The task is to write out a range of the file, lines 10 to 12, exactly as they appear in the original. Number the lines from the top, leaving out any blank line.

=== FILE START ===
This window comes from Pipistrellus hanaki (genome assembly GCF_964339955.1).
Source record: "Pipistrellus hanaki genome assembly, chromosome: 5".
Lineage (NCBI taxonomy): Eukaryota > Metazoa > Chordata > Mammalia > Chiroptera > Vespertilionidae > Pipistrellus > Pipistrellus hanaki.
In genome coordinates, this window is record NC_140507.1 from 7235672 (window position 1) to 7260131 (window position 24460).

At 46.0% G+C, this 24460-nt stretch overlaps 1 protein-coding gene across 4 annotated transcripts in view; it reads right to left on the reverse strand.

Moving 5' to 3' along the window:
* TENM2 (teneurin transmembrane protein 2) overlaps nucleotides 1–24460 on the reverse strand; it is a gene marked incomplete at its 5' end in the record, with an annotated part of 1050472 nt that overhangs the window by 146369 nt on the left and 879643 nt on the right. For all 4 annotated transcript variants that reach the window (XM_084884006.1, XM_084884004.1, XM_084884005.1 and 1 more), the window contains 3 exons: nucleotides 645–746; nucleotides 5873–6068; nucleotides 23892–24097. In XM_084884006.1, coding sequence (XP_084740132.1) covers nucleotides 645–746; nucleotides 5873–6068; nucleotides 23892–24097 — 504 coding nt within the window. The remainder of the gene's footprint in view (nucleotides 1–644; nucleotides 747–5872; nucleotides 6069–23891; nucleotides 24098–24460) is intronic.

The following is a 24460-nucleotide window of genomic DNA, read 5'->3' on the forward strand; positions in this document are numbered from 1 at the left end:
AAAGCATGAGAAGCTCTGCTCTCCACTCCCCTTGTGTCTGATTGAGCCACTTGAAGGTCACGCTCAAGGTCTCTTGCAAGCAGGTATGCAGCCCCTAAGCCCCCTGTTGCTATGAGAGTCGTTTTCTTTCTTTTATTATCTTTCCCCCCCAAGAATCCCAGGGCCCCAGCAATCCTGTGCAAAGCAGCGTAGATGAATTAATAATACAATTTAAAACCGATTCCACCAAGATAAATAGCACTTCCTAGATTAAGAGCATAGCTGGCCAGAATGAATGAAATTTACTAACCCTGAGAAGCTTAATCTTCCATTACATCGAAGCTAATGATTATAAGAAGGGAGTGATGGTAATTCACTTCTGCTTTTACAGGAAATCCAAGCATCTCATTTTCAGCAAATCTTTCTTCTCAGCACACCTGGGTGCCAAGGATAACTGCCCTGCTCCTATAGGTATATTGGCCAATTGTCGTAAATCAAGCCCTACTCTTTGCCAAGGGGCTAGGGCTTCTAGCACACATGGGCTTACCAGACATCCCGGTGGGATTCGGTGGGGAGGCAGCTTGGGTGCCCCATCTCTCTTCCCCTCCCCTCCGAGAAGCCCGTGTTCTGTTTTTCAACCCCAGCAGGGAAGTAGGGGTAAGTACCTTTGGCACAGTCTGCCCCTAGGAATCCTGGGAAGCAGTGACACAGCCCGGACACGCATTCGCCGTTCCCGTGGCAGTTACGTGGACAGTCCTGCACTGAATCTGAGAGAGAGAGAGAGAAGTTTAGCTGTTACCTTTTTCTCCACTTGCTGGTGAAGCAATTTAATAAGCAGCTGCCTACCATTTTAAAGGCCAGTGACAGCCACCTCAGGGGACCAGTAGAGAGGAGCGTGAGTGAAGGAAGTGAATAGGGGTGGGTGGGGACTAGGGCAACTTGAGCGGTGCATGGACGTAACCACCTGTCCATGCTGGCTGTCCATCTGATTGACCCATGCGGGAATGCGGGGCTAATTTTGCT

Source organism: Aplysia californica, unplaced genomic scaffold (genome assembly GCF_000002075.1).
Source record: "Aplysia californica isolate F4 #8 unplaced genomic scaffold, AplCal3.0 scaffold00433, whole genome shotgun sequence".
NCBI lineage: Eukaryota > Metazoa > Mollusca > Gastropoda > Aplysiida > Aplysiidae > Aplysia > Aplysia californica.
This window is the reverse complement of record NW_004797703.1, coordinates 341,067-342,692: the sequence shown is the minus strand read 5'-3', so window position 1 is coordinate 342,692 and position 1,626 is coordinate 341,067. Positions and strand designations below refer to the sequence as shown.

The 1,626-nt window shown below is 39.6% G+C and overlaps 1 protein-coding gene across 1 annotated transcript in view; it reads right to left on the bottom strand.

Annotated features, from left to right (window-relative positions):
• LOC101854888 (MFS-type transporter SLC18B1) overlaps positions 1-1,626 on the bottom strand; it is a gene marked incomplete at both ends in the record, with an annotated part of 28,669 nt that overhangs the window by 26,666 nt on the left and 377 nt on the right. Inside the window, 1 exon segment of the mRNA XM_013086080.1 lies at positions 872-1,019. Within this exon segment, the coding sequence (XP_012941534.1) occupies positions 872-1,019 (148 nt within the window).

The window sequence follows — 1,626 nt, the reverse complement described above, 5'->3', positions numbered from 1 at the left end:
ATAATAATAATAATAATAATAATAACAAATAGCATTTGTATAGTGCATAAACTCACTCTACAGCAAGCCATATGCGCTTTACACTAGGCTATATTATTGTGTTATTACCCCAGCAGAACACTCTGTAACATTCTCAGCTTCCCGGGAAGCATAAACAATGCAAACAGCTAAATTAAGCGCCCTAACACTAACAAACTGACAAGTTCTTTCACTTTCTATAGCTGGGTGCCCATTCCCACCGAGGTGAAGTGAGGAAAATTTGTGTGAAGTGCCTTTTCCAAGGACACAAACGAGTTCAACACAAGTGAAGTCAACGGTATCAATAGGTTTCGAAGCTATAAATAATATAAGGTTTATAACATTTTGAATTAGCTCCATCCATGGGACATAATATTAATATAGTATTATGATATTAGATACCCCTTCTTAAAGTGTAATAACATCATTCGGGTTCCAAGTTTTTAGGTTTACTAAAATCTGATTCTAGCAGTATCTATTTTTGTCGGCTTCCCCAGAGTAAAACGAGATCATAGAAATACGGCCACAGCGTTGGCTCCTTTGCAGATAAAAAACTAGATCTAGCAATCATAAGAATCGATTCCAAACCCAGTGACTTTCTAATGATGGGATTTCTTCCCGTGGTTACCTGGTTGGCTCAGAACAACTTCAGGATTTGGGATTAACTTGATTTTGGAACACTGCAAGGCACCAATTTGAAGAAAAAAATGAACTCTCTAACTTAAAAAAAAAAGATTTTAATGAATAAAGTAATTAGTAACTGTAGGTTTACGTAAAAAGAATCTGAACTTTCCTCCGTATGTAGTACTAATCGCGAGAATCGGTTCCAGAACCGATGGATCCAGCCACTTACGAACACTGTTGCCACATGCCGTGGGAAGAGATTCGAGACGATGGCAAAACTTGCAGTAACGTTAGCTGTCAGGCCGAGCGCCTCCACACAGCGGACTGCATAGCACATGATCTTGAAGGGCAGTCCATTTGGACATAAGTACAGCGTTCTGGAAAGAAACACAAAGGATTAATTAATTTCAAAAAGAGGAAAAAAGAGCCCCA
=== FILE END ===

Source organism: Aplysia californica, unplaced genomic scaffold (genome assembly GCF_000002075.1).
Source record: "Aplysia californica isolate F4 #8 unplaced genomic scaffold, AplCal3.0 scaffold00433, whole genome shotgun sequence".
NCBI lineage: Eukaryota > Metazoa > Mollusca > Gastropoda > Aplysiida > Aplysiidae > Aplysia > Aplysia californica.